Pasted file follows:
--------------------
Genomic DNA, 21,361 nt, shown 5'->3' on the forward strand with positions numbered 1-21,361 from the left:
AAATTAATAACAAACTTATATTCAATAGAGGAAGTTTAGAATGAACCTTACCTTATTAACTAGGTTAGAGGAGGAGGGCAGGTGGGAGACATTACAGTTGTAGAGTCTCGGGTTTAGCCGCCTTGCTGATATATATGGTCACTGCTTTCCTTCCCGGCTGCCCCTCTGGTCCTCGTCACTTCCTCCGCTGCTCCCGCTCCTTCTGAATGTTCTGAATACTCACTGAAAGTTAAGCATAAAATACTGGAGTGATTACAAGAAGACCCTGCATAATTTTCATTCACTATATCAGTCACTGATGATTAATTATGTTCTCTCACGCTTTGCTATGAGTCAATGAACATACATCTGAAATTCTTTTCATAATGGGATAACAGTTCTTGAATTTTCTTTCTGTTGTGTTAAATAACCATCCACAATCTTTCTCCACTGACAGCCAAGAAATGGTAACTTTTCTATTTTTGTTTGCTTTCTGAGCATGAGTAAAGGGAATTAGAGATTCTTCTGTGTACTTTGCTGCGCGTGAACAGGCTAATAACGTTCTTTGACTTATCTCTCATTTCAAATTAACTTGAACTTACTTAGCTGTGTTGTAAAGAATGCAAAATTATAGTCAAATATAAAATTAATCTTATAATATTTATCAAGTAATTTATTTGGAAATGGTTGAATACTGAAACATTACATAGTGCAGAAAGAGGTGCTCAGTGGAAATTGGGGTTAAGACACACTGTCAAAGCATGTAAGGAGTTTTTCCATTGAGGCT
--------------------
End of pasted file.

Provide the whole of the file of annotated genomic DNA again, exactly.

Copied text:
Genomic DNA, 21,361 nt, shown 5'->3' on the forward strand with positions numbered 1-21,361 from the left:
AAATTAATAACAAACTTATATTCAATAGAGGAAGTTTAGAATGAACCTTACCTTATTAACTAGGTTAGAGGAGGAGGGCAGGTGGGAGACATTACAGTTGTAGAGTCTCGGGTTTAGCCGCCTTGCTGATATATATGGTCACTGCTTTCCTTCCCGGCTGCCCCTCTGGTCCTCGTCACTTCCTCCGCTGCTCCCGCTCCTTCTGAATGTTCTGAATACTCACTGAAAGTTAAGCATAAAATACTGGAGTGATTACAAGAAGACCCTGCATAATTTTCATTCACTATATCAGTCACTGATGATTAATTATGTTCTCTCACGCTTTGCTATGAGTCAATGAACATACATCTGAAATTCTTTTCATAATGGGATAACAGTTCTTGAATTTTCTTTCTGTTGTGTTAAATAACCATCCACAATCTTTCTCCACTGACAGCCAAGAAATGGTAACTTTTCTATTTTTGTTTGCTTTCTGAGCATGAGTAAAGGGAATTAGAGATTCTTCTGTGTACTTTGCTGCGCGTGAACAGGCTAATAACGTTCTTTGACTTATCTCTCATTTCAAATTAACTTGAACTTACTTAGCTGTGTTGTAAAGAATGCAAAATTATAGTCAAATATAAAATTAATCTTATAATATTTATCAAGTAATTTATTTGGAAATGGTTGAATACTGAAACATTACATAGTGCAGAAAGAGGTGCTCAGTGGAAATTGGGGTTAAGACACACTGTCAAAGCATGTAAGGAGTTTTTCCATTGAGGCT